• Collect hosta seeds in the fall and store them in a cool dry place or your refrigerator. Hybridizers are currently pursuing hostas with red petioles that reach up into the leaf, as well as hostas with yellow and red flowers. They do not need stratification, so they can be planted at any time.
  • Plant about a dozen seeds per each small cup (with drain- age), or in flats filled with a sterile seed starting mix.
  • Remember to label your containers.
  • Moisten the mix and press seeds on top, then cover with black plastic – hosta seeds do not need light to germinate. The black plastic helps retain moisture and also minimize algae and pests.
  • Once they germinate, remove from darkness and cover with a clear plastic cover, then place under grow lights.
  • Do not let seedlings dry out – keep mix consistently moist, but not wet. Water from a bottom tray.
  • Once they grow to the three-leaf stage, add a week fertilizer.
  • Check out this website for much more detailed information and try your hand at hybridizing hostas!


Giantland Sunny Mouse Ears

Wisconsin hybridizer, Jeff Miller of Land of the Giants Hosta Farm in Milton, has several varieties he’s introduced to the market. Among them is Giantland Sunny Mouse Ears – the first gold variety of the popular Mouse Ears miniature hosta series. It is an unconventional pairing of ‘Blue Mouse Ears’ and ‘Abiqua Drinking Gourd’ with very thick, round chartreuse leaves.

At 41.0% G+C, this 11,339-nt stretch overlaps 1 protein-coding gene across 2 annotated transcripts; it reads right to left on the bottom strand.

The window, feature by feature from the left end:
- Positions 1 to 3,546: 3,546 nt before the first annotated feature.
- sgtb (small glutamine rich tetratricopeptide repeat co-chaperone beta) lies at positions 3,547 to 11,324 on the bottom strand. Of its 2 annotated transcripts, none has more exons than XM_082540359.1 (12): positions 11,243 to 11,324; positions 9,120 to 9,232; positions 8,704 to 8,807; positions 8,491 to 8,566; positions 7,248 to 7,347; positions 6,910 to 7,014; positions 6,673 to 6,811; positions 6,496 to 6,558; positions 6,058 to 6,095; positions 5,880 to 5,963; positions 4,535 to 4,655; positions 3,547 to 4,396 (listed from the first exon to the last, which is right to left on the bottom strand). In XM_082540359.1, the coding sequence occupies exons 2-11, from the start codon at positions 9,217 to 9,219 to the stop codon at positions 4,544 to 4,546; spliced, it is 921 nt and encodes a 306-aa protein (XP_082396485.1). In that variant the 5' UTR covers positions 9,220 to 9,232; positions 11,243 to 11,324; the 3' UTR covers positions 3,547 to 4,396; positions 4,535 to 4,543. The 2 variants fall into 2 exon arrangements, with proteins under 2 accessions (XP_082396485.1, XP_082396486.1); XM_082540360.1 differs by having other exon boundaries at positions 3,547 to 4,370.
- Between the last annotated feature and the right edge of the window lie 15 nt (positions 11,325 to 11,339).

One of his latest introductions is Giantland Garden Goddess. He named it in honor of his wife, Penny.




Container Gardens Bring New Possibilities

by Master Gardener Tammy Borden

originally printed in our Fall, 2015 newsletter


Many who know me, know my mom. We’re often seen together on some grand adventure, whether traveling half way across the state to discover a new garden center or attending one of the many local Master Gardener events. It’s no surprise to many that I get my love of gardening from her and maybe just a little of my spunk, too. For those who’ve met her, you know what I mean.

Anyone who visits her yard will recognize her green thumb at a glance. Perennial beds dot her landscape, bordering a small orchard of apple and cherry trees, as well as her gooseberry bushes from which the most delicious jam on the planet is made.